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General information  

  • Real name : Jacob Joachim Klugman
  • Place of birth : Philadelphia
  • Date of birth : 27/04/1922

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Alias  

  • Klugman Jack

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Jack Klugman (1922)

Jacob Joachim Klugman

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  Summary  

Jacob Joachim "Jack" Klugman is an American stage, film and television actor known for his roles in sitcoms, movies, and television and on Broadway. He is perhaps best known for his role as actor Tony Randall's sloppy roommate Oscar Madison in the American television series The Odd Couple during the 1970s and for his starring role in Quincy, M.E. in the 1970s and 1980s. Klugman attended Carnegie Institute of Technology, and graduated in 1948. In 1957, he appeared in the film 12 Angry Men as Juror #5 and is the last surviving actor who played a juror in that movie. He will be returning to 12 Angry Men and the George Street Playhouse in New Jersey.

  Biography  

 early life
Born to a Jewish family in Philadelphia, Jack Klugman began acting after serving in the United States Army during World War II. A struggling actor in New York City, Klugman was a roommate of fellow actor Charles Bronson before he and Bronson became well known.

 acting career
In 1954, Klugman played Jim Hanson on the soap opera The Greatest Gift. Also in 1954 Klugman made multiple appearances on the NBC legal drama Justice, starring Gary Merrill and Dane Clark, that was based on cases of the Legal Aid Society of New York.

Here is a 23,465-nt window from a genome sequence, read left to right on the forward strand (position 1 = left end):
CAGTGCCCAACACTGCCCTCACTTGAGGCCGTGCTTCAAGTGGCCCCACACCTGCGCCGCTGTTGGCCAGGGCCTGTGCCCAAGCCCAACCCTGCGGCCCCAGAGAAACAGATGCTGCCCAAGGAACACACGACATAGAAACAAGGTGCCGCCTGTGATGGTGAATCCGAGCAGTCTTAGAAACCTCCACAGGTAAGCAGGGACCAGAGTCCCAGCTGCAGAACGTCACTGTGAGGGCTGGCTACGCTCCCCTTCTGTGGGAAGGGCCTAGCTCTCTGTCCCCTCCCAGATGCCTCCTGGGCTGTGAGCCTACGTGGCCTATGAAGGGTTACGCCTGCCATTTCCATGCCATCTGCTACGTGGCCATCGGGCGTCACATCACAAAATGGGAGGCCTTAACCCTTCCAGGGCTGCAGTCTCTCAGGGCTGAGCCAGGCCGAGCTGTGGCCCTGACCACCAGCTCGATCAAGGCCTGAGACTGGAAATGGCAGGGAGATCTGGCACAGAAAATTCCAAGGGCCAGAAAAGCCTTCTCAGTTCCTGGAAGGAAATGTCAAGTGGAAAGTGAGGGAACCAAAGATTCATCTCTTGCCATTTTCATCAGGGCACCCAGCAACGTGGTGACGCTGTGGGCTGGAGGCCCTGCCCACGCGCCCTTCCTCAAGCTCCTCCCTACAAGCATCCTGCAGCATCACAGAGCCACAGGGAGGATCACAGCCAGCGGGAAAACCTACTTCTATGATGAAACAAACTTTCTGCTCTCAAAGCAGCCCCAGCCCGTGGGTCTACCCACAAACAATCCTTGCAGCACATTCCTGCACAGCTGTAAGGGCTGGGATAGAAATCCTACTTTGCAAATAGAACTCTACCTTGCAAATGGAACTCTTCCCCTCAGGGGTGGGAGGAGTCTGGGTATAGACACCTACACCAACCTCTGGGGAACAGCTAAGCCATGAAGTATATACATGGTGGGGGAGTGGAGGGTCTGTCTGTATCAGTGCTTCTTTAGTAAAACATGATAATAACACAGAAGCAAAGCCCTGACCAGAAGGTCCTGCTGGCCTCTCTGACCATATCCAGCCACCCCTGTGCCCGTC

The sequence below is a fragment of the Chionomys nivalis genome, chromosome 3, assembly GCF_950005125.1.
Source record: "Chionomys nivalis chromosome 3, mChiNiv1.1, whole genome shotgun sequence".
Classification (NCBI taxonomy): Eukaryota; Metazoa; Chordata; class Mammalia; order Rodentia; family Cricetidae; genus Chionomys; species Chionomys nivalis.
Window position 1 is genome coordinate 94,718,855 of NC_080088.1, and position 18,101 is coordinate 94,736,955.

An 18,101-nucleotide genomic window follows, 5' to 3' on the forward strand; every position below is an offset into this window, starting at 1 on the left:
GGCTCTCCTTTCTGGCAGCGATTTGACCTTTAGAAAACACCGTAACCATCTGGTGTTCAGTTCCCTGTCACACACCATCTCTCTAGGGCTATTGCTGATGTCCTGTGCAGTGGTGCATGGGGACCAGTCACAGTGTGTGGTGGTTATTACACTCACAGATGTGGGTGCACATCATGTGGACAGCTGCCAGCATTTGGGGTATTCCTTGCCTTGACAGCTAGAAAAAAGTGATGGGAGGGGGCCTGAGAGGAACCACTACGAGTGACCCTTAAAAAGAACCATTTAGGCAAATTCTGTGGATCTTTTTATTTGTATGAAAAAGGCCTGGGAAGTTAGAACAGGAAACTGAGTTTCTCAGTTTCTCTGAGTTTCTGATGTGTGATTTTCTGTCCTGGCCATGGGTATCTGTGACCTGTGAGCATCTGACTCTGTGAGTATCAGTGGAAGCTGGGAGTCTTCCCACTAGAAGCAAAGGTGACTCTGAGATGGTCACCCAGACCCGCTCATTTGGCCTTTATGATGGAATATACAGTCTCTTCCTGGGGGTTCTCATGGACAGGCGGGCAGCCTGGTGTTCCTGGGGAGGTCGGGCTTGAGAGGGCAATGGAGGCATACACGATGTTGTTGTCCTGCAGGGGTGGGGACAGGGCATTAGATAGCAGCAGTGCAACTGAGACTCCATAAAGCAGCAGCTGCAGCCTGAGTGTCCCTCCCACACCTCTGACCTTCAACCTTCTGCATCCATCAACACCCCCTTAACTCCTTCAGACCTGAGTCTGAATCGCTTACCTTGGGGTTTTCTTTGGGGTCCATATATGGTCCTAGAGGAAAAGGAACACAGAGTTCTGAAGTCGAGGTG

On September 4, 1955, Klugman and Tony Randall appeared together with Gena Rowlands in the episode entitled "The Pirate's House" of the CBS anthology series, Appointment with Adventure.

Klugman starred in several classic films including 12 Angry Men in 1957 , Days of Wine and Roses in 1962, and Goodbye, Columbus in 1969. He won an Emmy Award for his work on the television series The Defenders and appeared in four episodes of the acclaimed series The Twilight Zone. Klugman says his greatest thrill was appearing with Humphrey Bogart and Henry Fonda in a 1955 live television broadcast of The Petrified Forest. He also appeared in The Fugitive episode "Terror at High Point" in 1963.

He is best known for his starring roles in two popular television series of the 1970s and early 1980s: The Odd Couple (1970–1975) and Quincy, M.E. (1976–1983). He also played the leading role in the sitcom You Again?.

Klugman also starred in the original Broadway production of The Odd Couple, after replacing Walter Matthau. He won two Emmy Awards for the television version of The Odd Couple.

Klugman was nominated for a Tony Award in 1960 for Best Featured Actor for his role in Gypsy, losing to Tom Bosley in Fiorello!. During the pre-Broadway tryout tour in 1959, several songs were cut, including a song for the character 'Herbie' called "Nice, She Ain't" cut because Klugman had a terrible singing voice.

 personal life